Ben Swinburne of Morgan Stanley wrote in a note to clients Wednesday that Disney, thanks to the scale of ABC and ESPN, its early streaming success with Disney+ and its control of Hulu, “may be uniquely positioned to take the leap.” He reaffirmed his “overweight” rating on Disney’s stock, raising his 12-month price target to $135. Shares were trading Wednesday at around $115.
The pay-TV bundle is continuing to unravel, Swinburne argues, and general entertainment viewership is increasingly moving to streaming, a trend accelerated by COVID-19. “Disney’s scale and ability to vertically integrate in general entertainment has positioned it as a long-term winner in streaming,” the analyst wrote. “Using ESPN’s still significant scale to better align sports fans with sports content is a logical next step.”
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There has been significant friction of late in the sports distribution sector, apart from the disruption of the coronavirus, which has shut down most of the sports world for three-plus months. In one of many signs of the times, the regional sports networks now led by Sinclair Broadcast Group have been dark for months on Dish Network, and the satellite operator just hit an impasse with the NFL Network. “The math was clear,” Dish chairman Charlie Ergen has said about the decision to let sports go.
Concerns are mounting among investors and media executives that the primacy of live sports may not be enough to save the linear bundle in a world of consumer choice. Swinburne argues the financial model of sports broadcasting “looks unsustainable” and there could be dire consequences in coming years by stakeholders preserving the status quo.
“Sports rights on TV are rising at a high-single-digit annual growth rate, while cord-cutting is driving down pay-TV revenues,” he wrote. “If these trends continue, by the end of 2030 there will be little earnings left in the business of broadcasting sports. This would be a bad outcome for all involved, even team owners and players. The majority of revenues for all major leagues stems from TV rights.”
The notion that a major tech player will swoop in and take a chunk of sports rights and compel a shift to streaming has been bruited about for years. But Amazon, Facebook and YouTube have only nibbled at the edges, ultimately, and the jury is out as to whether they would have the appetite to hire crews and operate a traditional broadcast operation when their margins are far better in other sectors.
For Disney, making a strategic pivot would address a looming issue on the balance sheet: eroding subscriber numbers at ESPN. After peaking several years ago, subscriber levels have been steadily declining, and income along with it. Famously, former CEO Bob Iger’s candid disclosure about the trajectory of ESPN on an earnings call in 2015 sent investors into a panic and put Disney on a strategic path toward streaming. In the ensuing years, the company bought control of BAMTech, engineered the $71.3 billion Fox deal and launched ESPN+ and Disney+. The moves spearheaded an unprecedented push into streaming by WarnerMedia, NBCUniversal and even Apple after years on the sidelines.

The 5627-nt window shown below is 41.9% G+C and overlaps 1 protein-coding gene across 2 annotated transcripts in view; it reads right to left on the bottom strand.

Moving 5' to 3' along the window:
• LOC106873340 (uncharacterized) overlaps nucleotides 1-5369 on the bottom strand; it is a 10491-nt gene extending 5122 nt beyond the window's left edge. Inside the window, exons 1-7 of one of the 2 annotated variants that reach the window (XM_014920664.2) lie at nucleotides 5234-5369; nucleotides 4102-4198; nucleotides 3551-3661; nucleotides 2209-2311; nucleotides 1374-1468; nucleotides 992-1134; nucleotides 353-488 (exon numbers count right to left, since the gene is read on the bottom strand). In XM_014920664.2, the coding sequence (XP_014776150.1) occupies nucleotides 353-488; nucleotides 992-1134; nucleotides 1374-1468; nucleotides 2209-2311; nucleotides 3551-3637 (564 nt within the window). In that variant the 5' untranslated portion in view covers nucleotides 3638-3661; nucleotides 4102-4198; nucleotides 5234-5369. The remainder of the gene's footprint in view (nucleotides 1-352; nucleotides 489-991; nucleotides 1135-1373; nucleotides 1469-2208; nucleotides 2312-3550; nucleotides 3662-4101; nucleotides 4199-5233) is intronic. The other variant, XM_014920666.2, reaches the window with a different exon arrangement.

Swinburne estimates ESPN operating income will decline 10% to 15% a year through 2024. That downturn “has brought the network and the entire ecosystem to this point: The risk of unbundling ESPN may finally be worth the potential reward.”
An “all-Disney bundle” would offer “a greater chance at success,” Swinburne believes, rolling together Hulu, Disney+ and the full ESPN. “But it gets more challenging over time,” the analyst cautioned. “Sports distribution offers challenges that do not exist in general entertainment. In contrast to Disney+ and Hulu, Disney cannot vertically integrate in sports, nor can it scale its business over a global footprint.”
ESPN+, the subscription streaming service launched in spring 2018, had 7.9 million subscribers as of the end of March. Because of longstanding rights deals between linear ESPN and its pay-TV partners, ESPN+ has offered a limited selection of live games, instead emphasizing programming like 30 for 30 documentaries. It has benefited from being bundled with Hulu’s basic service and Disney+.
Hulu’s live TV bundle, meanwhile, leads the internet-delivered bundle pack at 3.3 million subscribers. Since taking over Hulu, which was a multi-owner consortium since its founding in 2007, Disney has steered its live TV service in interesting directions. It specifically has addressed a pain point for sports fans, recommending that they cancel the service when they’re favorite sport is not being played and then activate for the season. That kind of churn has been anathema for decades in the traditional TV ecosystem, which is largely financed by the exorbitant carriage fees operators are willing to pay for sports programming.
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